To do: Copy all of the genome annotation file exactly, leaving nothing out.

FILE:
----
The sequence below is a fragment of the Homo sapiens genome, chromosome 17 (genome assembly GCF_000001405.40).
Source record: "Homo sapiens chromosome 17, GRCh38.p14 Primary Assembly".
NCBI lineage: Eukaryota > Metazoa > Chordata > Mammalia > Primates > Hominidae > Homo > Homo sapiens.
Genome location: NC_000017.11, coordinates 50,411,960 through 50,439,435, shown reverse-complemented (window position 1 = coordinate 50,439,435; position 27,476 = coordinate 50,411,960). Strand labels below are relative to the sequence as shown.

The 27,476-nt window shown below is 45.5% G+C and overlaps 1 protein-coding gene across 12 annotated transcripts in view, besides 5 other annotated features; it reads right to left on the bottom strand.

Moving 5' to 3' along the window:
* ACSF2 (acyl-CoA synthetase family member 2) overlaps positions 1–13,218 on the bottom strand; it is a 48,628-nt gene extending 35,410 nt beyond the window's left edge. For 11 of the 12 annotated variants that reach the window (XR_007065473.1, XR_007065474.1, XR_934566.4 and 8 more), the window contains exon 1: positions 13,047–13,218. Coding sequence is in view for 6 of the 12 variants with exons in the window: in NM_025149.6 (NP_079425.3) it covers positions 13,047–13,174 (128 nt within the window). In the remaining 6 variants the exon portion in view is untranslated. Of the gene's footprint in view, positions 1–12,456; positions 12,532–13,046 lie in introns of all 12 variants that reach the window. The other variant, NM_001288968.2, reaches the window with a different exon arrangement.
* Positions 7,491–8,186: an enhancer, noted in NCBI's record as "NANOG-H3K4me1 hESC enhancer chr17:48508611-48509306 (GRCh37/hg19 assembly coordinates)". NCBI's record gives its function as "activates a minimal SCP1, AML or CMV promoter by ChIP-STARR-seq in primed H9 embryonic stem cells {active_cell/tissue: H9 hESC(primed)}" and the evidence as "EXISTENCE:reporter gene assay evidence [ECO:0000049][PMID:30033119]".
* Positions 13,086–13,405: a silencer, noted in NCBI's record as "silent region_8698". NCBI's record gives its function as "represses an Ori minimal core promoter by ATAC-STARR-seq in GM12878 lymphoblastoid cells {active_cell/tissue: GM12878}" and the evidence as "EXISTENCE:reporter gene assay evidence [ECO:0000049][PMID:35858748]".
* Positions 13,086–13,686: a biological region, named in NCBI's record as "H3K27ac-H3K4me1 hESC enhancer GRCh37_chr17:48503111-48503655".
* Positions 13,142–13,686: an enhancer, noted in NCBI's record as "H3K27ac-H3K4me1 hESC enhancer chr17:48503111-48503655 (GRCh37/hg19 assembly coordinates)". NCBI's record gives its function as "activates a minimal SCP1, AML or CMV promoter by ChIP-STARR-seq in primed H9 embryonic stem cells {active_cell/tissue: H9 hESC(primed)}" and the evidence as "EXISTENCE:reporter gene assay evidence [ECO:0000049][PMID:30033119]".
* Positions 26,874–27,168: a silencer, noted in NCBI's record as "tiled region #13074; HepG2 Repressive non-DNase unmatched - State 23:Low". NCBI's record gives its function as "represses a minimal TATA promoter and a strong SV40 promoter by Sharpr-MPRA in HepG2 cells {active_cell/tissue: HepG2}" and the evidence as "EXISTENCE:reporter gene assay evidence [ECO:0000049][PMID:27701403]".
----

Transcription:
The sequence below is a fragment of the Homo sapiens genome, chromosome 17 (genome assembly GCF_000001405.40).
Source record: "Homo sapiens chromosome 17, GRCh38.p14 Primary Assembly".
NCBI lineage: Eukaryota > Metazoa > Chordata > Mammalia > Primates > Hominidae > Homo > Homo sapiens.
Genome location: NC_000017.11, coordinates 50,411,960 through 50,439,435, shown reverse-complemented (window position 1 = coordinate 50,439,435; position 27,476 = coordinate 50,411,960). Strand labels below are relative to the sequence as shown.

The 27,476-nt window shown below is 45.5% G+C and overlaps 1 protein-coding gene across 12 annotated transcripts in view, besides 5 other annotated features; it reads right to left on the bottom strand.

Moving 5' to 3' along the window:
* ACSF2 (acyl-CoA synthetase family member 2) overlaps positions 1–13,218 on the bottom strand; it is a 48,628-nt gene extending 35,410 nt beyond the window's left edge. For 11 of the 12 annotated variants that reach the window (XR_007065473.1, XR_007065474.1, XR_934566.4 and 8 more), the window contains exon 1: positions 13,047–13,218. Coding sequence is in view for 6 of the 12 variants with exons in the window: in NM_025149.6 (NP_079425.3) it covers positions 13,047–13,174 (128 nt within the window). In the remaining 6 variants the exon portion in view is untranslated. Of the gene's footprint in view, positions 1–12,456; positions 12,532–13,046 lie in introns of all 12 variants that reach the window. The other variant, NM_001288968.2, reaches the window with a different exon arrangement.
* Positions 7,491–8,186: an enhancer, noted in NCBI's record as "NANOG-H3K4me1 hESC enhancer chr17:48508611-48509306 (GRCh37/hg19 assembly coordinates)". NCBI's record gives its function as "activates a minimal SCP1, AML or CMV promoter by ChIP-STARR-seq in primed H9 embryonic stem cells {active_cell/tissue: H9 hESC(primed)}" and the evidence as "EXISTENCE:reporter gene assay evidence [ECO:0000049][PMID:30033119]".
* Positions 13,086–13,405: a silencer, noted in NCBI's record as "silent region_8698". NCBI's record gives its function as "represses an Ori minimal core promoter by ATAC-STARR-seq in GM12878 lymphoblastoid cells {active_cell/tissue: GM12878}" and the evidence as "EXISTENCE:reporter gene assay evidence [ECO:0000049][PMID:35858748]".
* Positions 13,086–13,686: a biological region, named in NCBI's record as "H3K27ac-H3K4me1 hESC enhancer GRCh37_chr17:48503111-48503655".
* Positions 13,142–13,686: an enhancer, noted in NCBI's record as "H3K27ac-H3K4me1 hESC enhancer chr17:48503111-48503655 (GRCh37/hg19 assembly coordinates)". NCBI's record gives its function as "activates a minimal SCP1, AML or CMV promoter by ChIP-STARR-seq in primed H9 embryonic stem cells {active_cell/tissue: H9 hESC(primed)}" and the evidence as "EXISTENCE:reporter gene assay evidence [ECO:0000049][PMID:30033119]".
* Positions 26,874–27,168: a silencer, noted in NCBI's record as "tiled region #13074; HepG2 Repressive non-DNase unmatched - State 23:Low". NCBI's record gives its function as "represses a minimal TATA promoter and a strong SV40 promoter by Sharpr-MPRA in HepG2 cells {active_cell/tissue: HepG2}" and the evidence as "EXISTENCE:reporter gene assay evidence [ECO:0000049][PMID:27701403]".